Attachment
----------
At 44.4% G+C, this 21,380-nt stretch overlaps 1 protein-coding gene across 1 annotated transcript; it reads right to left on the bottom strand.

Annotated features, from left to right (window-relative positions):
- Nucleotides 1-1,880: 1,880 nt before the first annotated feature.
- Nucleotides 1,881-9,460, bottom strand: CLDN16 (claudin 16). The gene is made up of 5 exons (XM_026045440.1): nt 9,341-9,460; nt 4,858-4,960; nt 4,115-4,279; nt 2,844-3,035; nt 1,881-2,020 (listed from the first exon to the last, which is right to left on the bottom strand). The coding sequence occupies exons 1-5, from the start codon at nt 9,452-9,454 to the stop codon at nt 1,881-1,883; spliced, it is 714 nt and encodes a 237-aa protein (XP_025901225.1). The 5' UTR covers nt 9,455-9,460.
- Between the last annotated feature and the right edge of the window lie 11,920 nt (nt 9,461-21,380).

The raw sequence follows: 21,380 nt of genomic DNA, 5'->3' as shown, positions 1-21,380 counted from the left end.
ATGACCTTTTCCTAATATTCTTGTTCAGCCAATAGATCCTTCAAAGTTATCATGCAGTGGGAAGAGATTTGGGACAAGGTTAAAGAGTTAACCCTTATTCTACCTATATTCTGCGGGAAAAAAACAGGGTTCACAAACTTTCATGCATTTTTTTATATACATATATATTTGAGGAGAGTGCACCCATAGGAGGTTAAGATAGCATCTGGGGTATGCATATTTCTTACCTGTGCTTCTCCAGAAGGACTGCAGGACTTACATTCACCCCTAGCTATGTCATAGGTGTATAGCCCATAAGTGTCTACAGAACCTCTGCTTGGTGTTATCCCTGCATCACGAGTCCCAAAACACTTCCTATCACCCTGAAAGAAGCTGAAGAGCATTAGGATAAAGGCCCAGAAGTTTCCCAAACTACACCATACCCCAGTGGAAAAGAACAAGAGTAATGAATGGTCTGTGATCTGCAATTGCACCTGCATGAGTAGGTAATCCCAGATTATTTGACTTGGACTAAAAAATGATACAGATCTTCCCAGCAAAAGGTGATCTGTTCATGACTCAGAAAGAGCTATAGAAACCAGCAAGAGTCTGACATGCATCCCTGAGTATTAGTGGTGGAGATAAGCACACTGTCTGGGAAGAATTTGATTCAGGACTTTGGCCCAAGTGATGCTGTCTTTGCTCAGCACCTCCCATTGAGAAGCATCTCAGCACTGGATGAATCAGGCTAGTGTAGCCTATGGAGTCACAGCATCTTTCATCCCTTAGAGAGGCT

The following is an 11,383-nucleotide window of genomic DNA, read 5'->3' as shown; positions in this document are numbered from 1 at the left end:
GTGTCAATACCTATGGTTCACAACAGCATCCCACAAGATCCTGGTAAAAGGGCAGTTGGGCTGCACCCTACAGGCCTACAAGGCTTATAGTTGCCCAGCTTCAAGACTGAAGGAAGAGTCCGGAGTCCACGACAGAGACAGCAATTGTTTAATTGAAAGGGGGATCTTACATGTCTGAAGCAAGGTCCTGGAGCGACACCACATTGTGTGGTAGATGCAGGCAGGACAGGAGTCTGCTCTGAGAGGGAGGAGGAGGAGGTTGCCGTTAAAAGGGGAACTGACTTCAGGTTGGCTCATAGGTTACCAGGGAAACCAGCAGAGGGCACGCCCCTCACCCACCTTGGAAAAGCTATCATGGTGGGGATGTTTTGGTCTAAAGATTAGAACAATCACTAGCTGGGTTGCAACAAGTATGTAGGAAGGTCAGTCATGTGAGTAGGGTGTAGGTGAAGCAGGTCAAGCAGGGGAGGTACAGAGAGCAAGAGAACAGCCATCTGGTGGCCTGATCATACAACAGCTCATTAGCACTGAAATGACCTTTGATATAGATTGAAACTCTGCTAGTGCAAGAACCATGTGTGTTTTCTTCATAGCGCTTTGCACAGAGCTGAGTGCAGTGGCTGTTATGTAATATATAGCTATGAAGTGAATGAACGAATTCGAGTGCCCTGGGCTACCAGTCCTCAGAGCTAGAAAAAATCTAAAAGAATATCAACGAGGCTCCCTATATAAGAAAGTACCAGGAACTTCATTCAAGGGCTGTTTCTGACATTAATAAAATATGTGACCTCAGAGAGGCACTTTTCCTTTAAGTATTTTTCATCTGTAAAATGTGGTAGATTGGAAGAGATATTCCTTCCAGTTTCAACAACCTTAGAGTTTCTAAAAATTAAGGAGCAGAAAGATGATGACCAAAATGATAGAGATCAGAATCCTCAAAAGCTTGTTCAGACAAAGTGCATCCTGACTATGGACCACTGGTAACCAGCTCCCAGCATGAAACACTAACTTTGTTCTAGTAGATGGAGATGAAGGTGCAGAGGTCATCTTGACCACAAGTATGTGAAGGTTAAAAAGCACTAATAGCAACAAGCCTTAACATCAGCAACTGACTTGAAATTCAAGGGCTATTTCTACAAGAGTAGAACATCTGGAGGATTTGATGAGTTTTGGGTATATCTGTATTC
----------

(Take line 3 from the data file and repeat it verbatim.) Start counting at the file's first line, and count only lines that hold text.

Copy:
- Nucleotides 1-1,880: 1,880 nt before the first annotated feature.